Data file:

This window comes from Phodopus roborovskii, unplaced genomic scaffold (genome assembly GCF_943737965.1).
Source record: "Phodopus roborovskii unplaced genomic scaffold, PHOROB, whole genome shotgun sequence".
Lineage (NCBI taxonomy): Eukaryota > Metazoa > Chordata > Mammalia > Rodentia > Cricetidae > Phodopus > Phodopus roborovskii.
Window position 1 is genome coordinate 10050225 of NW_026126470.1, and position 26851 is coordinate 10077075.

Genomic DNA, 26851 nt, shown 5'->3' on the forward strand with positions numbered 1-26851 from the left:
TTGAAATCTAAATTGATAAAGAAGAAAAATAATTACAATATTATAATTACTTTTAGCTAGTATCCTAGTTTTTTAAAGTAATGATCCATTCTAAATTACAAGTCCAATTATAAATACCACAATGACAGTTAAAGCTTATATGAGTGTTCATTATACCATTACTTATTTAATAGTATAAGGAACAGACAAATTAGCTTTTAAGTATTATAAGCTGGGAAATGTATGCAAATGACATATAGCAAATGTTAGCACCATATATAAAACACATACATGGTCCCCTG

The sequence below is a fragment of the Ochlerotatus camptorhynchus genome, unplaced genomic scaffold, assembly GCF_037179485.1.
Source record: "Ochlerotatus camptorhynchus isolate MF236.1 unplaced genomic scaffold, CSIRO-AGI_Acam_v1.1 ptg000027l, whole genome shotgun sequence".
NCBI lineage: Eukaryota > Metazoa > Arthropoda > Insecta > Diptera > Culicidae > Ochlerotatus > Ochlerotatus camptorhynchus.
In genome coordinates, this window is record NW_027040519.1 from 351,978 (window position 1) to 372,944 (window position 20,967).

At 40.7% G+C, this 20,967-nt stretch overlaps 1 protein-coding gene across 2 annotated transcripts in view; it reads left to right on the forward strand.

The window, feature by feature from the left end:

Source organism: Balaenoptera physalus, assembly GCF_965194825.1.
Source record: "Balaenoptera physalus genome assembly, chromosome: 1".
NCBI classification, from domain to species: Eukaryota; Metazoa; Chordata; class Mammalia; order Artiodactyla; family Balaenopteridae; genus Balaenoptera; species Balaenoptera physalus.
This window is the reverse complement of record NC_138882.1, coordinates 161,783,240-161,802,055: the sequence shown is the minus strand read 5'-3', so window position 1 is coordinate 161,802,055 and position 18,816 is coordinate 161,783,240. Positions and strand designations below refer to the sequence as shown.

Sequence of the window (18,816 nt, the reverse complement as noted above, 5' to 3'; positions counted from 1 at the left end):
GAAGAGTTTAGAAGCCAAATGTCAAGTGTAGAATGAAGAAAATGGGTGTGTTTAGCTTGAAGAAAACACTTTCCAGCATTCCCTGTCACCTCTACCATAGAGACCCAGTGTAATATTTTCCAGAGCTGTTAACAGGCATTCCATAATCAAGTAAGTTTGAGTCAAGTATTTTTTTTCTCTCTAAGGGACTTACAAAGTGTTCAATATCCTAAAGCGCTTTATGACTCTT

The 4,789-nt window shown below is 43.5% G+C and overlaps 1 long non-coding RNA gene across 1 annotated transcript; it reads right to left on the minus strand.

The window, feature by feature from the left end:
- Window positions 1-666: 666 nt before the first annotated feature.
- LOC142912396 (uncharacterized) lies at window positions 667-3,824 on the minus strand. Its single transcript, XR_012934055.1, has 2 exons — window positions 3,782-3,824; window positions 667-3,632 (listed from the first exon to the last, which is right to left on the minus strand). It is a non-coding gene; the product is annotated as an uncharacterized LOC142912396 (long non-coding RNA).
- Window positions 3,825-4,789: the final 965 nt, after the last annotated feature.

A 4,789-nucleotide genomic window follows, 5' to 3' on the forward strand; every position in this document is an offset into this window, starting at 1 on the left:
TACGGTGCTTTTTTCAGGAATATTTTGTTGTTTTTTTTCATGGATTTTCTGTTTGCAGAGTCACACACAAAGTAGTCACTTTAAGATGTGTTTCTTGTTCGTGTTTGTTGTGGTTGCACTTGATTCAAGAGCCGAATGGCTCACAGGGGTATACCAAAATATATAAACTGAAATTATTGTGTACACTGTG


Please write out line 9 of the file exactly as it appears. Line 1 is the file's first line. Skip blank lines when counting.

NCBI lineage: Eukaryota > Metazoa > Arthropoda > Insecta > Diptera > Culicidae > Ochlerotatus > Ochlerotatus camptorhynchus.